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Corporate Governance a Balanced Scorecard approach with KPIs between BOD, Executives and Management


This paper, from 2003, during my time at Oracle, was an early attempt to define metrics for inducing accountability between BOD, executives, and operating management of corporations. It's geared to …

This paper, from 2003, during my time at Oracle, was an early attempt to define metrics for inducing accountability between BOD, executives, and operating management of corporations. It's geared to large companies, but the lessons are broadly appreciable. It was published in CFO Reviews by Anderson Consulting, and other places. It predates the SOX Sarbanes Oxley laws that were a result of the Enron Scandal.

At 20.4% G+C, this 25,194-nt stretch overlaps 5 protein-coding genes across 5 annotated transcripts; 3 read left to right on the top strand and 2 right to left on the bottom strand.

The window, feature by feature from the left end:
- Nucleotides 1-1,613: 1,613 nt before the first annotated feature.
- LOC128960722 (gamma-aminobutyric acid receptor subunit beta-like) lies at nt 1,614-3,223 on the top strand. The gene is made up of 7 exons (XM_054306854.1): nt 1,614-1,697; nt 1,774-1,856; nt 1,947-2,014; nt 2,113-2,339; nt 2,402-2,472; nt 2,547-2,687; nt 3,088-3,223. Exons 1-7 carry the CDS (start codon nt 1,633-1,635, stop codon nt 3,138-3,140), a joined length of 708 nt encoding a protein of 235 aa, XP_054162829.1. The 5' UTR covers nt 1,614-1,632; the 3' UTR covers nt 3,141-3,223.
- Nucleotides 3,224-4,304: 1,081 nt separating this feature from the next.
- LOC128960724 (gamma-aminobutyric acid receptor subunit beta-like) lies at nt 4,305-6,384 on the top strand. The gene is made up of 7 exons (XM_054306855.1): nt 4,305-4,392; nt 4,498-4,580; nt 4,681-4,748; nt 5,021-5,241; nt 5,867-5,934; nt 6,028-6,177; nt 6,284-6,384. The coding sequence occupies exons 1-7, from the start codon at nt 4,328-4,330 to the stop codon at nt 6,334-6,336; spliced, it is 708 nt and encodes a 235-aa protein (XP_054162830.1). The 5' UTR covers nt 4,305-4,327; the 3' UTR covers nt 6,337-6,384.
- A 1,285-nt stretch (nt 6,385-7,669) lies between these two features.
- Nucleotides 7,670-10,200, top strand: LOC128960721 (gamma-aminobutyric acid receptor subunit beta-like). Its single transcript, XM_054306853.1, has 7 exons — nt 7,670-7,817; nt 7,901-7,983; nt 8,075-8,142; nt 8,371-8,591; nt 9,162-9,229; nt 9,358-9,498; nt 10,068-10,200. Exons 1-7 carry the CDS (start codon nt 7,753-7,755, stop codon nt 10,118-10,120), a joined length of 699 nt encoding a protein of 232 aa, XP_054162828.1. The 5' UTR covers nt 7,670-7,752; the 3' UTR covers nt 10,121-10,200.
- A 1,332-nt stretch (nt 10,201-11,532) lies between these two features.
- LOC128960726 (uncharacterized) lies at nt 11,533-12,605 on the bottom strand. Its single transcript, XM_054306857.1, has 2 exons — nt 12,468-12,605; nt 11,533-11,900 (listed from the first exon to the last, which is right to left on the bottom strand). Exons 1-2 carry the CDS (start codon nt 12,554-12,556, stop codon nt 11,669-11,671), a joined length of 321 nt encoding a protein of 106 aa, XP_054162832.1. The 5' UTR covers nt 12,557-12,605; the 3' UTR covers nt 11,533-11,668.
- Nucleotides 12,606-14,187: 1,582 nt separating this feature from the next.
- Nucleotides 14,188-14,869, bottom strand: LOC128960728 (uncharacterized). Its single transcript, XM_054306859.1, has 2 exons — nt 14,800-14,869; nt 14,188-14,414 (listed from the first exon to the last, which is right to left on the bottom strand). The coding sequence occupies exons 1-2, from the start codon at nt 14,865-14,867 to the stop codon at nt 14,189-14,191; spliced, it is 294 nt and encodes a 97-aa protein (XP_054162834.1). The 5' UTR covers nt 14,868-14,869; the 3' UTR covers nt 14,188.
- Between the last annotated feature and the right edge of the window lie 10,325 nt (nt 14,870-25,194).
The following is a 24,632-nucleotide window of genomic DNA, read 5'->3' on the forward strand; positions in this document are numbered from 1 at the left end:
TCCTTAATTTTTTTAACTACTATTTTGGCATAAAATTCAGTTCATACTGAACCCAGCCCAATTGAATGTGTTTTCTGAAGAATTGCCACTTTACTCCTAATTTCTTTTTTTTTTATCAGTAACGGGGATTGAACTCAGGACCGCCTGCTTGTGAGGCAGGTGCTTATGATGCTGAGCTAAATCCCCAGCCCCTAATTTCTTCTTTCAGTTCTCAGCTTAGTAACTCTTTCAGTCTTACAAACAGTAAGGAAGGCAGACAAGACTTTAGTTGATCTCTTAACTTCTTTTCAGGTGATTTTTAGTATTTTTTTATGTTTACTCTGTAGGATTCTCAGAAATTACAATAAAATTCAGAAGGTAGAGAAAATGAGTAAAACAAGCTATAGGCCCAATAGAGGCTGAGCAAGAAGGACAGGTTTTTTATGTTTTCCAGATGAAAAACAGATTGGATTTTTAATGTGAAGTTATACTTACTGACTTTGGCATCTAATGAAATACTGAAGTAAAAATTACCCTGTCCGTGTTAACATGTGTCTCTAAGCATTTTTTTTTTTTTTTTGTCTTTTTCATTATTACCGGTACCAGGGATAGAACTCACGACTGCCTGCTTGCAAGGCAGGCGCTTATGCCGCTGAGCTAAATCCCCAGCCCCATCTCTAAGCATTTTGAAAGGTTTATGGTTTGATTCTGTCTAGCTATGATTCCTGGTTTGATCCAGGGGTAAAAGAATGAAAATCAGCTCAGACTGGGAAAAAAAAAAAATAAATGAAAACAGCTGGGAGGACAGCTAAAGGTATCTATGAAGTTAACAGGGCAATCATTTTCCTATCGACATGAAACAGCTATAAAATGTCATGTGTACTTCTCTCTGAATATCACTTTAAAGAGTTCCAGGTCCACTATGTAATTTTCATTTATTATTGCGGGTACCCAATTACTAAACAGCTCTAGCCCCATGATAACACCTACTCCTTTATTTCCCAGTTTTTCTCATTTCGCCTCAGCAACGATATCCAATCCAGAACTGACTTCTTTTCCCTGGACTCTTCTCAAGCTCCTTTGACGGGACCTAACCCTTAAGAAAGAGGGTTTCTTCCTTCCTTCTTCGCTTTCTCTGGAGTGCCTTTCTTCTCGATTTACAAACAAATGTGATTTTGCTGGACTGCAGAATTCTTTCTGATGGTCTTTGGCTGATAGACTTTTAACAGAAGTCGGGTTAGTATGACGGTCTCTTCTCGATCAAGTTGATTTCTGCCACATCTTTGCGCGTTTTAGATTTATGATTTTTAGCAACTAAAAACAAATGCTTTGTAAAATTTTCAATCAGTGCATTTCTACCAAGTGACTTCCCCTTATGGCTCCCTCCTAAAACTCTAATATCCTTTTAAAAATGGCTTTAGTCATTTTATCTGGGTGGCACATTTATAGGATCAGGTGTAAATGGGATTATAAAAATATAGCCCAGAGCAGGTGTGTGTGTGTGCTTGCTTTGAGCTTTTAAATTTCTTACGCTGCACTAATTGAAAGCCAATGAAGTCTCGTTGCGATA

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  • 1. Improving Corporate Governance: A Balanced Scorecard Approach For further information please contact: Michael E Nagel, CMA Principal, Corporate Governance Practice Balanced Scorecard Collaborative, Inc. 781.402.1154 Chris Rigatuso, MBA Director of Business Development Oracle Corporation 650.633.6915 ________________________________________________________________________________ Entire contents © 2003 Balanced Scorecard Collaborative, Inc. All Rights Reserved. Reproduction of this publication without the expressed written consent of Balanced Scorecard Collaborative, Inc. is forbidden.